By Anthony Deutsch
AMSTERDAM (Reuters) -Ukrainians living in Russian-occupied territory are being forced to assume Russian citizenship or face harsh retaliation, including possible deportation or detention, U.S.-backed research published on Wednesday said.
Yale University researchers said that as part of a plan by Moscow to assert authority over Ukrainians, residents of the Luhansk, Donetsk, Kherson and Zaporizhzhia regions are being targeted by a systematic effort to strip them of Ukrainian identity.
A series of decrees signed by Russian President Vladimir Putin compel Ukrainians to get Russian passports, in violation of international humanitarian law, the report said.
The Kremlin has consistently denied allegations of war crimes in Ukraine by forces taking part in a “special military operation” it says was launched to “de-Nazify” its neighbour and protect Russia.
Russian Prime Minister Mikhail Mishustin said in May that Moscow has given passports to almost 1.5 million people living in the annexed parts of Ukraine’s Donetsk, Luhansk, Zaporizhzhia and Kherson regions since last October.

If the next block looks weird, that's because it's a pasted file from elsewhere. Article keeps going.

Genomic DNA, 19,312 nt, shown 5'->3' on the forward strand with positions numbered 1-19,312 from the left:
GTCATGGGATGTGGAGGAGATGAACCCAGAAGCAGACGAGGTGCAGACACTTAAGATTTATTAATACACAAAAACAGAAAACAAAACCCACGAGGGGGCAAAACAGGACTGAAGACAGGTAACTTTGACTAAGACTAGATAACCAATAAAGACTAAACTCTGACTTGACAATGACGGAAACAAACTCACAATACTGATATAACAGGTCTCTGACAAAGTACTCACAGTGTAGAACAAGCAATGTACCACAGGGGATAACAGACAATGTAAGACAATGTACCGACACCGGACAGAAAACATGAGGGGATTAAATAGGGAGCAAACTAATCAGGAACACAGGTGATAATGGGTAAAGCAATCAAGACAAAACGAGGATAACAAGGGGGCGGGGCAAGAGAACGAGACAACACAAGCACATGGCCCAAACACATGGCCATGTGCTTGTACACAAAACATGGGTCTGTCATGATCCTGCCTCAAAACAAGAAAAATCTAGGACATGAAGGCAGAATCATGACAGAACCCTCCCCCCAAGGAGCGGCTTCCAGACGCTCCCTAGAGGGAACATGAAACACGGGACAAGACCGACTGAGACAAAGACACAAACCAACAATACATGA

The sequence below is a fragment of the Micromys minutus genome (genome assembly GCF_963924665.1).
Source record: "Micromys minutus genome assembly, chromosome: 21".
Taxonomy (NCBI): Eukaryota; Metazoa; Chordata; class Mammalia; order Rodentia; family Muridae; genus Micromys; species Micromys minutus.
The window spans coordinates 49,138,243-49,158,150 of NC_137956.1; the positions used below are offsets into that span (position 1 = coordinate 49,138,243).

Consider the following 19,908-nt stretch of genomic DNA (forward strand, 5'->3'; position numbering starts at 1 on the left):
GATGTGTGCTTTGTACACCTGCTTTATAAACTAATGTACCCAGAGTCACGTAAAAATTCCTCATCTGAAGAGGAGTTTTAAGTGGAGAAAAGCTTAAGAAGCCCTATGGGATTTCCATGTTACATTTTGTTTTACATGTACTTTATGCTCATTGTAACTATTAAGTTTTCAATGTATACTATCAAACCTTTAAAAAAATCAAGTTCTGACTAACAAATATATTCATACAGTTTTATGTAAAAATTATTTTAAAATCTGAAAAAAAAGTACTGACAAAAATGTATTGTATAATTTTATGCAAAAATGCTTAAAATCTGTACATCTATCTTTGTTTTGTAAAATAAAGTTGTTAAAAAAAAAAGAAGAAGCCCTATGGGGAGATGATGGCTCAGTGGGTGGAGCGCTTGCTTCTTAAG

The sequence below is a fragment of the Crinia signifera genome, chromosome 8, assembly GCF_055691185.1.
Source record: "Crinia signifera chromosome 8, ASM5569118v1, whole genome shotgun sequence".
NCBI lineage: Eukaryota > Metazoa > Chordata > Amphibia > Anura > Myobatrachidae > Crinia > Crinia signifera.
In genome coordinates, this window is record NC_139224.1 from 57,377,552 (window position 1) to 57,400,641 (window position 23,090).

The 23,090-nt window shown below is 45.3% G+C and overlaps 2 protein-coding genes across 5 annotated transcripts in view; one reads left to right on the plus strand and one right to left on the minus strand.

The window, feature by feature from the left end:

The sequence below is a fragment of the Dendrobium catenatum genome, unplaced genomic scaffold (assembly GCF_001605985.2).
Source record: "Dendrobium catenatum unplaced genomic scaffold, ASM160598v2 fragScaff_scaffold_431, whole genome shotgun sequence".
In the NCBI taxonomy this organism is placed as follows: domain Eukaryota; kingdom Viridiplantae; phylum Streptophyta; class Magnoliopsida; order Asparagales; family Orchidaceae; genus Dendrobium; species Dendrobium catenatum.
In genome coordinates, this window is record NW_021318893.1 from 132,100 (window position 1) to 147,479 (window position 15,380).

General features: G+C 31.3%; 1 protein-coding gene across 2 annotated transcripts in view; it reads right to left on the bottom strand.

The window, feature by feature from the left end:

Ukrainians in occupied territory who do not seek Russian citizenship “are subjected to threats, intimidation, restrictions on humanitarian aid and basic necessities, and possible detention or deportation – all designed to force them to become Russian citizens,” the report said.
“What is concerning here is that it represents, basically, a violation of the Hague and Geneva Conventions,” said Executive Director Nathaniel Raymond of the Humanitarian Research Lab at the Yale School of Public Health. “It is very widespread and very ongoing.”
Ukrainians in areas under Russian control have no choice but to accept a Russian passport if they want to survive, or they face potential detention and, as the team has documented, deportation into Russia if they fail to comply,” Raymond said.
Responsibility lies at the Kremlin with Putin, who has been indicted for war crimes by the International Criminal Court (ICC) on charges of deporting Ukrainian children and occupation authorities, he said.
The Kremlin has said that the ICC’s decision to issue an arrest warrant for Putin is a sign of the “clear hostility” that exists against Russia and against Putin personally.
The report was released as part of the Conflict Observatory program, with the support of the U.S. State Department and conducted by research partner the Yale School of Public Health’s Humanitarian Research Lab.
(Reporting by Anthony Deutsch; Editing by Giles Elgood and Lisa Shumaker)